Golf center says cold, snow aren‚Äôt reasons to keep your clubs in closet
‚ÄúIn the bleak midwinter‚ÄĚ may be the opening lyric for a melancholy Christmas carol, but it also describes the gloom many golf fanatics experience during what feels like the longest season of the year in Wisconsin.
The cure for that winter despair may be as close as Cedarburg, where Baehmann‚Äôs Golf Center is gearing up for its indoor golf league.
Utilizing the Par T Golf simulator and a 14-by-10-foot projection screen, the center invites golfers to tackle the challenge of some of the most fabled courses in the game.
Even weekend hackers can play a round at Pebble Beach or Spyglass Hill in California, St. Andrews in Scotland, Doral Resort in Florida or Firestone Country Club in Ohio.
In all, 18 courses are available.
‚ÄúIt is pretty cool. If you play Moscow Country Club, you get to see the typical Russian onion-dome churches in the background, and on Mena House Oberoi in Egypt you can see pyramids,‚ÄĚ said Kurt Baehmann, who manages the high-tech system at the family business.
‚ÄúThe most popular course has to be St. Andrews because it is so historic and most golfers realize they are never going to get to Scotland to play there.‚ÄĚ
Baehmann said the most requested course, Augusta National in Georgia, which hosts the Masters Tournament, is not available.
‚ÄúIt probably comes down to a question of licensing rights,‚ÄĚ he said.
Baehmann‚Äôs has been helping golf enthusiasts hone their game since 1960, but most of that has been outside of the virtual realm.
‚ÄúTo succeed today, you have to embrace the changing world,‚ÄĚ Baehmann said.
The indoor golf system has been available at the center for four years, but the popularity has started to kick in.
Last year, leagues were formed to play on the indoor system.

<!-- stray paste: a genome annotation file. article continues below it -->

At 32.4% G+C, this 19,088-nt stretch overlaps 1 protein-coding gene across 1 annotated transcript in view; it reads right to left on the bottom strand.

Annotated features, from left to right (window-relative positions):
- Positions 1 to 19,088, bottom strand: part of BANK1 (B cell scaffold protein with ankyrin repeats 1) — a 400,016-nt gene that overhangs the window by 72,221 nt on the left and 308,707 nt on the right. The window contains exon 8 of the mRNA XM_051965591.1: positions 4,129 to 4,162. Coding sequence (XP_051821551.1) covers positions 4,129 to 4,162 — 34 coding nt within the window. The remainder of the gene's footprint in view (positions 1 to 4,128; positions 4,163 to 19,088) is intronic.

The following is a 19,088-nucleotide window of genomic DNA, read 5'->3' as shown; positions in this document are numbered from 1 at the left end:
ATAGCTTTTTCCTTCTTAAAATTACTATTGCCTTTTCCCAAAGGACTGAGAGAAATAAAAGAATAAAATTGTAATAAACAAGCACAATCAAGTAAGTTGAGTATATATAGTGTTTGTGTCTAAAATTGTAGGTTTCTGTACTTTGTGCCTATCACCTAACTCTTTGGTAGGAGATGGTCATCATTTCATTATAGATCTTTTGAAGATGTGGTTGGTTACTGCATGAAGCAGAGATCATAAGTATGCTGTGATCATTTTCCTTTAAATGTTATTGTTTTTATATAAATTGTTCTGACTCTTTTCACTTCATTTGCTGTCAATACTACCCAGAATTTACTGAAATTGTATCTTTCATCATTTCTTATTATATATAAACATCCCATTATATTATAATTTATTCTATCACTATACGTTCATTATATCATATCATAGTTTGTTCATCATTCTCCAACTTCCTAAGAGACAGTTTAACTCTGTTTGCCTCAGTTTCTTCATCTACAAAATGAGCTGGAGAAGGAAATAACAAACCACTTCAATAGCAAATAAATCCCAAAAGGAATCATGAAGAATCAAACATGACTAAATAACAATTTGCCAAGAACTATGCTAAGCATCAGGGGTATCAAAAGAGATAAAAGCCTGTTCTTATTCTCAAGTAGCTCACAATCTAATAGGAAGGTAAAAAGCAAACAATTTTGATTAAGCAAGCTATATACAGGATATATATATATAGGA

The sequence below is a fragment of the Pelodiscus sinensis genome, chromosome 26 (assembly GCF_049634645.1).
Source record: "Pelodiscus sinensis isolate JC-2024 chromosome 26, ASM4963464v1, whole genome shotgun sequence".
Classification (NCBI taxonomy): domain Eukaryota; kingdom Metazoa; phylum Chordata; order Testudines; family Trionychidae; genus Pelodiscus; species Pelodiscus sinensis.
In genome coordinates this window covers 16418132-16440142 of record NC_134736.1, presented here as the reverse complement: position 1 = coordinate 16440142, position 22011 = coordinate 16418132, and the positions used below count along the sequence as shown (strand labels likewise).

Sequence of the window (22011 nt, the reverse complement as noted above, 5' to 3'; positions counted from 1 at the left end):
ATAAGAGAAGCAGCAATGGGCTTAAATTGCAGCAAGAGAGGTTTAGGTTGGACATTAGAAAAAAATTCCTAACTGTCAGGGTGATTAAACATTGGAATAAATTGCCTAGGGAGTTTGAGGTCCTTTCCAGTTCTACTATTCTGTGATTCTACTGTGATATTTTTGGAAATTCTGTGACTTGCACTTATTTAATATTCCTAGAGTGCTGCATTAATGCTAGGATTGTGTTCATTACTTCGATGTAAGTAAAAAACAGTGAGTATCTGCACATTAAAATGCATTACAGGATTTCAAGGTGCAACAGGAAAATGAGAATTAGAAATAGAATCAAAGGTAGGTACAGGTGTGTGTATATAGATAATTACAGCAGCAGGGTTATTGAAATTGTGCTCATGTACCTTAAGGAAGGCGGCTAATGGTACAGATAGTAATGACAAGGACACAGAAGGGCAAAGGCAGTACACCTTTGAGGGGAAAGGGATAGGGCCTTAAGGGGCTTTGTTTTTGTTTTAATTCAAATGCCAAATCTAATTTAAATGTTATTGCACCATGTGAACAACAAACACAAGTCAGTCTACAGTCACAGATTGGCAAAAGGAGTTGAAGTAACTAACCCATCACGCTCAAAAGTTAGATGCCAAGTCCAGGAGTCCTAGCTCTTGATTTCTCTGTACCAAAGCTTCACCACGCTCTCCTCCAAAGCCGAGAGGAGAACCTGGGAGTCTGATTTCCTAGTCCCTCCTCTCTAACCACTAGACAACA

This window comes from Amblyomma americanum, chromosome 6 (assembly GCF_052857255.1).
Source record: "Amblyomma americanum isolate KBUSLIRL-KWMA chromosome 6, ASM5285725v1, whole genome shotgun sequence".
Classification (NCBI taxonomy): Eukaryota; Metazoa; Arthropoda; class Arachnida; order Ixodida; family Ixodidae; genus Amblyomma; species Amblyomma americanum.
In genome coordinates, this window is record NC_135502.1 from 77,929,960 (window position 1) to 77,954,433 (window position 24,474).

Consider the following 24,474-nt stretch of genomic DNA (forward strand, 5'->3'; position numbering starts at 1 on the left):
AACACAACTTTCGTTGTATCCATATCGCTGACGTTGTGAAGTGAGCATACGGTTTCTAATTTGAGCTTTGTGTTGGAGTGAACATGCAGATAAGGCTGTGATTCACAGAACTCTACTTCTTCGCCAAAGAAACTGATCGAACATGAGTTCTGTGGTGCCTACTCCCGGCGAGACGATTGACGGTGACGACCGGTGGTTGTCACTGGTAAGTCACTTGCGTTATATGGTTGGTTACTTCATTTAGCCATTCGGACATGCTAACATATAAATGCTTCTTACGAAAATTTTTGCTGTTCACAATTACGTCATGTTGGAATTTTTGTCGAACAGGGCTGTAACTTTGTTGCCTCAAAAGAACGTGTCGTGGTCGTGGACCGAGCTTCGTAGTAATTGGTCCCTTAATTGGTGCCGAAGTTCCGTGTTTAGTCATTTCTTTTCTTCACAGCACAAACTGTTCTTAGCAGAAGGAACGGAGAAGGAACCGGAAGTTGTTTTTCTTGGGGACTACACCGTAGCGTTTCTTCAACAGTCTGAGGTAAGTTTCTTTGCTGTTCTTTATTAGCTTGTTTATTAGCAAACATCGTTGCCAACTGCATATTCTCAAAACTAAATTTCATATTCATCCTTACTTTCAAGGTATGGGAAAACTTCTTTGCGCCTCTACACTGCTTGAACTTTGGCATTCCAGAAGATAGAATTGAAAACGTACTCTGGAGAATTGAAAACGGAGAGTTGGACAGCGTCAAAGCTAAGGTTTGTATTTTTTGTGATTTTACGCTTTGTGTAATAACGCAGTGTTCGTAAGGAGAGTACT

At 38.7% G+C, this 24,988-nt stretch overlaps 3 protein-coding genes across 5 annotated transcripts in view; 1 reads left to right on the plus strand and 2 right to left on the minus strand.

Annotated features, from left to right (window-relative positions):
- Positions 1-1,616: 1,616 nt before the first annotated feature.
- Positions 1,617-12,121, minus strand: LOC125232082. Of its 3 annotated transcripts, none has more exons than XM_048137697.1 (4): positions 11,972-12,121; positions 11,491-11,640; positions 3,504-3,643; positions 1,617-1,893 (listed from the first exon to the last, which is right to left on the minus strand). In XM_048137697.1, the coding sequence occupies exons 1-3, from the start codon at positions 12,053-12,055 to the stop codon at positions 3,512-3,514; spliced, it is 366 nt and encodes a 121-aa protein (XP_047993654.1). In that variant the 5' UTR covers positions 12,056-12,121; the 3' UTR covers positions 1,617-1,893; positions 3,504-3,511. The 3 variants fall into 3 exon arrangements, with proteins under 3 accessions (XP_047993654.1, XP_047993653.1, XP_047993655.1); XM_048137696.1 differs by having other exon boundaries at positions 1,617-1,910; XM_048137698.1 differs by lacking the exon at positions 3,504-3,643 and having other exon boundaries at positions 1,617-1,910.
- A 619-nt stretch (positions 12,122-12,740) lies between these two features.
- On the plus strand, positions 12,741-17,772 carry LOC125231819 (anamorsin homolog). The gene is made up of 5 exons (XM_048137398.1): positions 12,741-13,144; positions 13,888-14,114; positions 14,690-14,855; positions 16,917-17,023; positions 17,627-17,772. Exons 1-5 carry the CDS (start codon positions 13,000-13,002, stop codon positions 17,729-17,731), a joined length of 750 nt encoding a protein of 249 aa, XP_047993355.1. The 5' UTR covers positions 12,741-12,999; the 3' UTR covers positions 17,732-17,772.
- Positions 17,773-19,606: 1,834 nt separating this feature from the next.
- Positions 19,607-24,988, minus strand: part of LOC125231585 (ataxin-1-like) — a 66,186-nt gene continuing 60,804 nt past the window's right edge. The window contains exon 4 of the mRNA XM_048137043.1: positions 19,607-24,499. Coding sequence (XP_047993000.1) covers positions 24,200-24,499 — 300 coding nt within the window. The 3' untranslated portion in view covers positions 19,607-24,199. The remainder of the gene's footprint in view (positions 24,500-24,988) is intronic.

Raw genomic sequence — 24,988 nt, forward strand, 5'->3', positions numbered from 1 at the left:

‚ÄúWe had 24 teams playing last year and still had plenty of time available for anyone who wanted to just come in and hit some balls,‚ÄĚ Baehmann said.
League play starts in mid-January, with teams deciding which nine-holes they want to play on a given week. Play continues through mid-March, when golfers start thinking about taking their game outside.
Unlike some lower-end golf simulators, the Baehmann system allows golfers to use their own clubs and real golf balls. Golf shoes are not allowed on the simulator.
A multi-textured hitting pad allows fairway, rough and sand shots.
A overhead scanner with three infrared sensors emit a combined 15,000 pulses a second, sending data to a computer that calculates the power and accuracy of wood and iron shots.
When a shot is determined to have reached the green, the computer tells the golfer from where the first putt should be taken. Golfers are required to count the number of putts it takes to get in the cup, entering the tally ‚ÄĒ using the honor system ‚ÄĒ on a nearby touch screen.
Although the system is used for indoor instruction, Baehmann said it is more of a recreational tool than a high-tech training instrument.
‚ÄúThere are systems out there that cost $100,000 that can calculate how bad your slice is based on the speed and rotation of your ball, but our system is a good excuse for golfers to come out in winter and swing their clubs,‚ÄĚ he said.
‚ÄúPeople who use the simulator are evenly divided. Some say they hit the ball farther than the computer says, and others say they don‚Äôt golf as well on a real course. To me, that means the system is pretty accurate.‚ÄĚ
The center charges $25 an hour to use the simulator, which Baehmann said is usually enough time for a person to get through 18 holes ‚ÄĒ or nine holes for a twosome.
The center also offers a driving range, par-three course, miniature golf course and pro shop.
Additional information about the indoor golf leagues is available by calling 377-0768 or visiting www.golfcedarburg.com.
Image information: KURT BAEHMANN TAKES a shot out of a simulated sand trap on the golf simulator at Baehmann‚Äôs Golf Center in Cedarburg.
Photo by Mark Jaeger